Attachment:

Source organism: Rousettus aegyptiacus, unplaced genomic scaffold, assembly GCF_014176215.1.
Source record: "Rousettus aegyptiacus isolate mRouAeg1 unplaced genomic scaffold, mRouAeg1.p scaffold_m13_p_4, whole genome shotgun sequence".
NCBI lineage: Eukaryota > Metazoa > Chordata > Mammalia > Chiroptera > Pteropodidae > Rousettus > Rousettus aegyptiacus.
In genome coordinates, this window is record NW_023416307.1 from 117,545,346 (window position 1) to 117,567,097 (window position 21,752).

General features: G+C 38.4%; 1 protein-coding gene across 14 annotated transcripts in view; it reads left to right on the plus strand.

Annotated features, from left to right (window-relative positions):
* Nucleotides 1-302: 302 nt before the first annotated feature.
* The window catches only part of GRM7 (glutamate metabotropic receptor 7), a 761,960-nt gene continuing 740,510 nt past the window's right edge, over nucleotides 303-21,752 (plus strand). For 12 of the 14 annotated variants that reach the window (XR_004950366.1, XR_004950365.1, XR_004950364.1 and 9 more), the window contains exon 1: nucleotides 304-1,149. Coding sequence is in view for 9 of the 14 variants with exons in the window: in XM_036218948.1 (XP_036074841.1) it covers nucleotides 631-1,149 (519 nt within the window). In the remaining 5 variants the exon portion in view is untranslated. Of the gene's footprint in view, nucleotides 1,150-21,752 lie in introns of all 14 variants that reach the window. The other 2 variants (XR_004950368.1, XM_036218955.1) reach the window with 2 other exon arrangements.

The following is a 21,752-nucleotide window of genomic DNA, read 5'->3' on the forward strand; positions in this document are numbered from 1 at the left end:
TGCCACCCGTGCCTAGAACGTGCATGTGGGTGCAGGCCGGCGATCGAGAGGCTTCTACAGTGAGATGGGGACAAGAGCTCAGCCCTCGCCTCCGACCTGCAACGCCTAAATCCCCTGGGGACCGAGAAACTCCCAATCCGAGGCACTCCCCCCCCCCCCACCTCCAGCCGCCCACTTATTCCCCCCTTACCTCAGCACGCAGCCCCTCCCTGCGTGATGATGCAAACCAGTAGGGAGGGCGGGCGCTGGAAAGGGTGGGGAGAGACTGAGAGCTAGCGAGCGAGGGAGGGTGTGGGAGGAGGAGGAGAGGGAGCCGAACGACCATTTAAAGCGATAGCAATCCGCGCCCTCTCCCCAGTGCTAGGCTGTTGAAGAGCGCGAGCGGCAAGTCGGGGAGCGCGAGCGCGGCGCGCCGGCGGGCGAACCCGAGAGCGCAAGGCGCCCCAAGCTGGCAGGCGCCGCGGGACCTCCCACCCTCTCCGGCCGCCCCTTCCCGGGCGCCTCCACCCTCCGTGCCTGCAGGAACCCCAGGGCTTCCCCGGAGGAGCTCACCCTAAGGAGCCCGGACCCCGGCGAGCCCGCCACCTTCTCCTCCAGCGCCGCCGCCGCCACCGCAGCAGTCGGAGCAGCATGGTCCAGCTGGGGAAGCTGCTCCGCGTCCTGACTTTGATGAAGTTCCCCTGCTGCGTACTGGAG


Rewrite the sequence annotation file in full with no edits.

Source organism: Rousettus aegyptiacus, unplaced genomic scaffold, assembly GCF_014176215.1.
Source record: "Rousettus aegyptiacus isolate mRouAeg1 unplaced genomic scaffold, mRouAeg1.p scaffold_m13_p_4, whole genome shotgun sequence".
NCBI lineage: Eukaryota > Metazoa > Chordata > Mammalia > Chiroptera > Pteropodidae > Rousettus > Rousettus aegyptiacus.
In genome coordinates, this window is record NW_023416307.1 from 117,545,346 (window position 1) to 117,567,097 (window position 21,752).

General features: G+C 38.4%; 1 protein-coding gene across 14 annotated transcripts in view; it reads left to right on the plus strand.

Annotated features, from left to right (window-relative positions):
* Nucleotides 1-302: 302 nt before the first annotated feature.
* The window catches only part of GRM7 (glutamate metabotropic receptor 7), a 761,960-nt gene continuing 740,510 nt past the window's right edge, over nucleotides 303-21,752 (plus strand). For 12 of the 14 annotated variants that reach the window (XR_004950366.1, XR_004950365.1, XR_004950364.1 and 9 more), the window contains exon 1: nucleotides 304-1,149. Coding sequence is in view for 9 of the 14 variants with exons in the window: in XM_036218948.1 (XP_036074841.1) it covers nucleotides 631-1,149 (519 nt within the window). In the remaining 5 variants the exon portion in view is untranslated. Of the gene's footprint in view, nucleotides 1,150-21,752 lie in introns of all 14 variants that reach the window. The other 2 variants (XR_004950368.1, XM_036218955.1) reach the window with 2 other exon arrangements.

The following is a 21,752-nucleotide window of genomic DNA, read 5'->3' on the forward strand; positions in this document are numbered from 1 at the left end:
TGCCACCCGTGCCTAGAACGTGCATGTGGGTGCAGGCCGGCGATCGAGAGGCTTCTACAGTGAGATGGGGACAAGAGCTCAGCCCTCGCCTCCGACCTGCAACGCCTAAATCCCCTGGGGACCGAGAAACTCCCAATCCGAGGCACTCCCCCCCCCCCCACCTCCAGCCGCCCACTTATTCCCCCCTTACCTCAGCACGCAGCCCCTCCCTGCGTGATGATGCAAACCAGTAGGGAGGGCGGGCGCTGGAAAGGGTGGGGAGAGACTGAGAGCTAGCGAGCGAGGGAGGGTGTGGGAGGAGGAGGAGAGGGAGCCGAACGACCATTTAAAGCGATAGCAATCCGCGCCCTCTCCCCAGTGCTAGGCTGTTGAAGAGCGCGAGCGGCAAGTCGGGGAGCGCGAGCGCGGCGCGCCGGCGGGCGAACCCGAGAGCGCAAGGCGCCCCAAGCTGGCAGGCGCCGCGGGACCTCCCACCCTCTCCGGCCGCCCCTTCCCGGGCGCCTCCACCCTCCGTGCCTGCAGGAACCCCAGGGCTTCCCCGGAGGAGCTCACCCTAAGGAGCCCGGACCCCGGCGAGCCCGCCACCTTCTCCTCCAGCGCCGCCGCCGCCACCGCAGCAGTCGGAGCAGCATGGTCCAGCTGGGGAAGCTGCTCCGCGTCCTGACTTTGATGAAGTTCCCCTGCTGCGTACTGGAG